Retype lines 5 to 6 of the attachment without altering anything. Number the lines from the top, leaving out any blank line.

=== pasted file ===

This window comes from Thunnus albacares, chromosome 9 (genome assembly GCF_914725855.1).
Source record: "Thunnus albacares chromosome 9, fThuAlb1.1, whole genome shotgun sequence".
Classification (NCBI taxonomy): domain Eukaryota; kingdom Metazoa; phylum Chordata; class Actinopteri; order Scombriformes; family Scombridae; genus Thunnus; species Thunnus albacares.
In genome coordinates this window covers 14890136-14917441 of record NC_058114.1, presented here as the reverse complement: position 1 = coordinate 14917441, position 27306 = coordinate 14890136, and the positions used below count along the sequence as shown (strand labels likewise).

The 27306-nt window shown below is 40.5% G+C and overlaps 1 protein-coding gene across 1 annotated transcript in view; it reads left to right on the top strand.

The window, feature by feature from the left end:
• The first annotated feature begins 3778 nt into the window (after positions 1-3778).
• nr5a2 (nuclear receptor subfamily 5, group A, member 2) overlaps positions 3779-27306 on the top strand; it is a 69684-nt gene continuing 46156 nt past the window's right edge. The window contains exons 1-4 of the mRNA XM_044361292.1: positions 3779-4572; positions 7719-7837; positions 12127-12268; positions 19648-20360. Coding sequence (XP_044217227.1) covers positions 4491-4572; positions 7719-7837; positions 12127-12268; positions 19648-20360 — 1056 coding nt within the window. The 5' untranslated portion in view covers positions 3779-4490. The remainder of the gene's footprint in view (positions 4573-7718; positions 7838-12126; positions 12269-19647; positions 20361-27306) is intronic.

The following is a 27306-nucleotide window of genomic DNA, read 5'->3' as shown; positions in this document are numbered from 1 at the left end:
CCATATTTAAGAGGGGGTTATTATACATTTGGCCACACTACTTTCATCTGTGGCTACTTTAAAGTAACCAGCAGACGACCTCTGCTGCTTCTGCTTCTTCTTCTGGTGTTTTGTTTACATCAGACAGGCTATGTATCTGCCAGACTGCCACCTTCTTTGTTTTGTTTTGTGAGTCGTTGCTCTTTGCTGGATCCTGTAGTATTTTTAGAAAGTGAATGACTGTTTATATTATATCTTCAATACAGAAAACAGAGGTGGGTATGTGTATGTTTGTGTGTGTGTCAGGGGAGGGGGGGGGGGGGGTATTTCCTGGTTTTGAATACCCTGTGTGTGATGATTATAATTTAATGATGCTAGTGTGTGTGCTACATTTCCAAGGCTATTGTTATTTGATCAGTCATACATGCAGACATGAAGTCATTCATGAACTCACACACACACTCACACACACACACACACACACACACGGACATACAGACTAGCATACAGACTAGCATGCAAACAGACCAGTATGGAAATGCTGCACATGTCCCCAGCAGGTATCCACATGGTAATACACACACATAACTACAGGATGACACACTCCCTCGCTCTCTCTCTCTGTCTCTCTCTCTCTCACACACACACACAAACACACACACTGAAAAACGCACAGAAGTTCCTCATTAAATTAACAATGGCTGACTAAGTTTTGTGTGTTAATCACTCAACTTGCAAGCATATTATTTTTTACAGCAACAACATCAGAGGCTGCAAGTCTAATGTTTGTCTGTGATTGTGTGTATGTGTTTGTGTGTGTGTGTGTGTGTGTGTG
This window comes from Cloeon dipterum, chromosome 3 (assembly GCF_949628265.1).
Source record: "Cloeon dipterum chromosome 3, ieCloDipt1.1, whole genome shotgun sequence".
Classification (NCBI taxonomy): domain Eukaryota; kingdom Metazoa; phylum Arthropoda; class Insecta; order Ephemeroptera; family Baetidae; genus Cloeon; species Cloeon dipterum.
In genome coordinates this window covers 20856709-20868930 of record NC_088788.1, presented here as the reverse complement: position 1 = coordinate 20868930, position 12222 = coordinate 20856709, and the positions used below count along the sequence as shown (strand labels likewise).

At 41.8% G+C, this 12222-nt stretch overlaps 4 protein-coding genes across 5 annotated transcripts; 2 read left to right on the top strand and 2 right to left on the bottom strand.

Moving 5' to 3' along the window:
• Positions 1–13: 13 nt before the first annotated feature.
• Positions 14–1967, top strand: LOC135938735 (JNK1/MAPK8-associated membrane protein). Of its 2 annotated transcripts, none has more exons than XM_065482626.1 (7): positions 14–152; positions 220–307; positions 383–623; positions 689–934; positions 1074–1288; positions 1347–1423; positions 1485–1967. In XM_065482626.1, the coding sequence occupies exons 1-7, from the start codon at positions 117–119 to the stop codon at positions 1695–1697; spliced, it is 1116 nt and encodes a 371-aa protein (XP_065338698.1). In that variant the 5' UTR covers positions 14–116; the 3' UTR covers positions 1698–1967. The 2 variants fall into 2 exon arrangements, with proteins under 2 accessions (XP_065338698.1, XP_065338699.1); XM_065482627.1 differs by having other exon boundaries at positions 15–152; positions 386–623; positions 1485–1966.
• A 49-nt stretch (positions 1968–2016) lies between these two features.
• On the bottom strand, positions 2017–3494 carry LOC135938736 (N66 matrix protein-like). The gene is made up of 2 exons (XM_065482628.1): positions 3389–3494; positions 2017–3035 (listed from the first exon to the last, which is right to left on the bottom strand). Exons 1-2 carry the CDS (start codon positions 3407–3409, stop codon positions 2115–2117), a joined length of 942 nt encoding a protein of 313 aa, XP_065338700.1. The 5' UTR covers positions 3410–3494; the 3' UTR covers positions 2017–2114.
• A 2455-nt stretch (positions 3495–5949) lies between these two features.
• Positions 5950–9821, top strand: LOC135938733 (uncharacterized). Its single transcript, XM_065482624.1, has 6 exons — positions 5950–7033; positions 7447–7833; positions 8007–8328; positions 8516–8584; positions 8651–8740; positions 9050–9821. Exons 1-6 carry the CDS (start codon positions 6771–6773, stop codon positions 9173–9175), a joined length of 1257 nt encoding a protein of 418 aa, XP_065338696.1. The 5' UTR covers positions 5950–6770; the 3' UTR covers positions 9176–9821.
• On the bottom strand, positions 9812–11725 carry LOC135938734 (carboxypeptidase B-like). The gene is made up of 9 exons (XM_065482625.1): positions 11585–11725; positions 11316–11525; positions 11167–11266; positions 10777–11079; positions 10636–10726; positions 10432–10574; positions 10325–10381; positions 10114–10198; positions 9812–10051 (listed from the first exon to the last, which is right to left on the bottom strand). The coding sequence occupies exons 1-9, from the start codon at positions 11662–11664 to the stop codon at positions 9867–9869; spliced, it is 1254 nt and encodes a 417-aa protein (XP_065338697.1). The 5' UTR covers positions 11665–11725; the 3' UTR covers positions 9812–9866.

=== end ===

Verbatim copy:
The 27306-nt window shown below is 40.5% G+C and overlaps 1 protein-coding gene across 1 annotated transcript in view; it reads left to right on the top strand.

The window, feature by feature from the left end: